Oogenesis:  The female gonads are called the ovaries and inside the ovaries oogenesis takes places. Oogenesis is the production of the female sex gametes called egg cells or ova (ovum for singular). During fetal development and before the birth of the female individual, all the oogonia (stem cells) differentiate into primary oocytes. Following birth, these primary oocytes remain in prophase I of meiosis until that individual reaches puberty and begins the menstrual cycle. Inside the ovaries, the primary oocyte does not exist by itself. Instead it is found inside a structure called an ovarian follicle. A follicle is a fluid-filled structure that contains the developing oocyte along with additional cells such as theca cells and granulosa cells that assist in the maturation process. During the menstrual cycle, the primary oocyte within the follicular structure undergoes meiosis I to produce the secondary oocyte. The follicle carrying this secondary oocyte is now called the secondary follicle and it eventually ruptures during ovulation and releases the secondary oocyte into the peritoneal cavity and from their it moves into the fallopian tube. This secondary oocyte is arrested in metaphase II of meiosis II and will only undergo the rest of meiosis if fertilization takes place. The remaining portion of what used to be the secondary follicle remains inside the ovaries and eventually becomes the corpus luteum. This functions as an endocrine gland during the menstrual cycle and pregnancy.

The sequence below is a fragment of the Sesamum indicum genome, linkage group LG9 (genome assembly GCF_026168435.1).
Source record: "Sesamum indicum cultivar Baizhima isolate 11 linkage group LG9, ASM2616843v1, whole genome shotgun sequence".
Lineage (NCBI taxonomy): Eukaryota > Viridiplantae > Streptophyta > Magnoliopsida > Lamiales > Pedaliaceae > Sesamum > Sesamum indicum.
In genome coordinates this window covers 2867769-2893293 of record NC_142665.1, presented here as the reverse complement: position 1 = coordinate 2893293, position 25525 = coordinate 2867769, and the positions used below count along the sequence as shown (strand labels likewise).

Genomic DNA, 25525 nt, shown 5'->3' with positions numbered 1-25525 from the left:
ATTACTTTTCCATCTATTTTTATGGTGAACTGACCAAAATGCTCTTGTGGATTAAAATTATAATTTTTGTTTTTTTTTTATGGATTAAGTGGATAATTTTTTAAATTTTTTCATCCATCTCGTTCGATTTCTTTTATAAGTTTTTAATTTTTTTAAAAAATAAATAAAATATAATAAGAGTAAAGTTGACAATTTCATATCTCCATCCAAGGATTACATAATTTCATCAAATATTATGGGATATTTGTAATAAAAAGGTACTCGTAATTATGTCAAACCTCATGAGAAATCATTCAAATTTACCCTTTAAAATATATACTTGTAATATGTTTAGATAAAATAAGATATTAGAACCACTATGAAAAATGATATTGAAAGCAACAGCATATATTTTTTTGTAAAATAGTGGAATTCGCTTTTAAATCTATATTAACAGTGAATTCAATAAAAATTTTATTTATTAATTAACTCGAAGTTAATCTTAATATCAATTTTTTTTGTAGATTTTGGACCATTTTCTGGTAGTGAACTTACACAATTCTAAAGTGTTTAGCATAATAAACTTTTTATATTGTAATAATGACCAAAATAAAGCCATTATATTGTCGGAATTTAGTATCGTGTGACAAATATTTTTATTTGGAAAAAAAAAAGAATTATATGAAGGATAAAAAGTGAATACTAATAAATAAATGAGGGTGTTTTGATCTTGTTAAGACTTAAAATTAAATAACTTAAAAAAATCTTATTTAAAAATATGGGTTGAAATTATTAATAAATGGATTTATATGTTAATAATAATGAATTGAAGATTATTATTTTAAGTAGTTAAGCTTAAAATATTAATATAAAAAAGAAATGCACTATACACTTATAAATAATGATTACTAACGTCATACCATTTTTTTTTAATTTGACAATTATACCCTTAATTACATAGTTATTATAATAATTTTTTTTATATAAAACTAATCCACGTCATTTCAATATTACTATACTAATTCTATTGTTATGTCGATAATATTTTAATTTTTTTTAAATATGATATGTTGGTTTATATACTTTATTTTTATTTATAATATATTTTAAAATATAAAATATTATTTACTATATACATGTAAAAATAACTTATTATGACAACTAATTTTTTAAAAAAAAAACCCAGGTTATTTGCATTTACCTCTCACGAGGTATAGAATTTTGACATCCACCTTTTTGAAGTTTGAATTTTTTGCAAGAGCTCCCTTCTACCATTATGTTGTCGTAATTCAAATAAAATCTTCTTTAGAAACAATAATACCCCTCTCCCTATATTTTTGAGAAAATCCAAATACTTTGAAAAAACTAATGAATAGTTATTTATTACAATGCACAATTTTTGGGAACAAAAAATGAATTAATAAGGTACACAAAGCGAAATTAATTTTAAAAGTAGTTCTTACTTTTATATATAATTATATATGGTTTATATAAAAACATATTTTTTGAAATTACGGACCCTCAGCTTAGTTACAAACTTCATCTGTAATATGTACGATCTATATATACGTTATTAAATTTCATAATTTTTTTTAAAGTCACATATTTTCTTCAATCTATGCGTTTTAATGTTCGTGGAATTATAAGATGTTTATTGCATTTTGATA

Fertilization:  Fertilization is the process by which the sperm cell combines with the egg cell (also called the ovum) to form the zygote. This process (1) restores the diploid number of chromosomes and (2) stimulates metabolic processes such as protein synthesis that initiates embryological development. When the sperm cell contacts the egg cell, it first contacts a region of the egg cell called the zona pellucida (a glycoprotein layer found outside the plasma membrane). The tip of the sperm cell contains a structure called the acrosome that releases digestive enzymes which drill a hole in the zona pellucida. During this process, the plasma membrane of the egg cell depolarizes and changes polarity. The influx of calcium ions into the cell causes the release of cortical granules into the zone pellucida. This process reinforces the zona pellucida by changing its composition and hardening the glycoprotein membrane. The hardened membrane is called the fertilization membrane and it prevents and other sperm cells from entering this egg. This process is called the cortical reaction. Once the sperm cell reaches the plasma membrane of the egg cell, the membrane of the sperm fuses with the membrane of the egg and the sperm nucleus makes its way into the egg. The two nuclei then fuse, thereby restoring the diploid number of the organism and initiating embryological development of the zygote.